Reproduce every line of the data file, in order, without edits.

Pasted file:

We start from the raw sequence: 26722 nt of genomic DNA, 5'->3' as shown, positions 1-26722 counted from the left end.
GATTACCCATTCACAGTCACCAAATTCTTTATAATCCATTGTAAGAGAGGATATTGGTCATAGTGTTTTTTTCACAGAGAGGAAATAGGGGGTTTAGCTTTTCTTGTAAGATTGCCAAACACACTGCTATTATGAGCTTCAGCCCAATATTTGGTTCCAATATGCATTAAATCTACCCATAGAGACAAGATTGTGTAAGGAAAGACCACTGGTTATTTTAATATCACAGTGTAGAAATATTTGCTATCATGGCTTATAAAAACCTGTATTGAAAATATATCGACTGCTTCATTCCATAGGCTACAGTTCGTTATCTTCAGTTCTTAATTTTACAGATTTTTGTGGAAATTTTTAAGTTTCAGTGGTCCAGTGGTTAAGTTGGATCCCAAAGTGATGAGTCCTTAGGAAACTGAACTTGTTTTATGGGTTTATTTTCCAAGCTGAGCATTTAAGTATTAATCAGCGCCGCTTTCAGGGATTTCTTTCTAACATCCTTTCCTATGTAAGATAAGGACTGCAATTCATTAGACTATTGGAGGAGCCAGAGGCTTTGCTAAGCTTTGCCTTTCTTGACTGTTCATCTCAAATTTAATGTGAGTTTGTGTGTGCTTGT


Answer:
We start from the raw sequence: 26722 nt of genomic DNA, 5'->3' as shown, positions 1-26722 counted from the left end.
GATTACCCATTCACAGTCACCAAATTCTTTATAATCCATTGTAAGAGAGGATATTGGTCATAGTGTTTTTTTCACAGAGAGGAAATAGGGGGTTTAGCTTTTCTTGTAAGATTGCCAAACACACTGCTATTATGAGCTTCAGCCCAATATTTGGTTCCAATATGCATTAAATCTACCCATAGAGACAAGATTGTGTAAGGAAAGACCACTGGTTATTTTAATATCACAGTGTAGAAATATTTGCTATCATGGCTTATAAAAACCTGTATTGAAAATATATCGACTGCTTCATTCCATAGGCTACAGTTCGTTATCTTCAGTTCTTAATTTTACAGATTTTTGTGGAAATTTTTAAGTTTCAGTGGTCCAGTGGTTAAGTTGGATCCCAAAGTGATGAGTCCTTAGGAAACTGAACTTGTTTTATGGGTTTATTTTCCAAGCTGAGCATTTAAGTATTAATCAGCGCCGCTTTCAGGGATTTCTTTCTAACATCCTTTCCTATGTAAGATAAGGACTGCAATTCATTAGACTATTGGAGGAGCCAGAGGCTTTGCTAAGCTTTGCCTTTCTTGACTGTTCATCTCAAATTTAATGTGAGTTTGTGTGTGCTTGT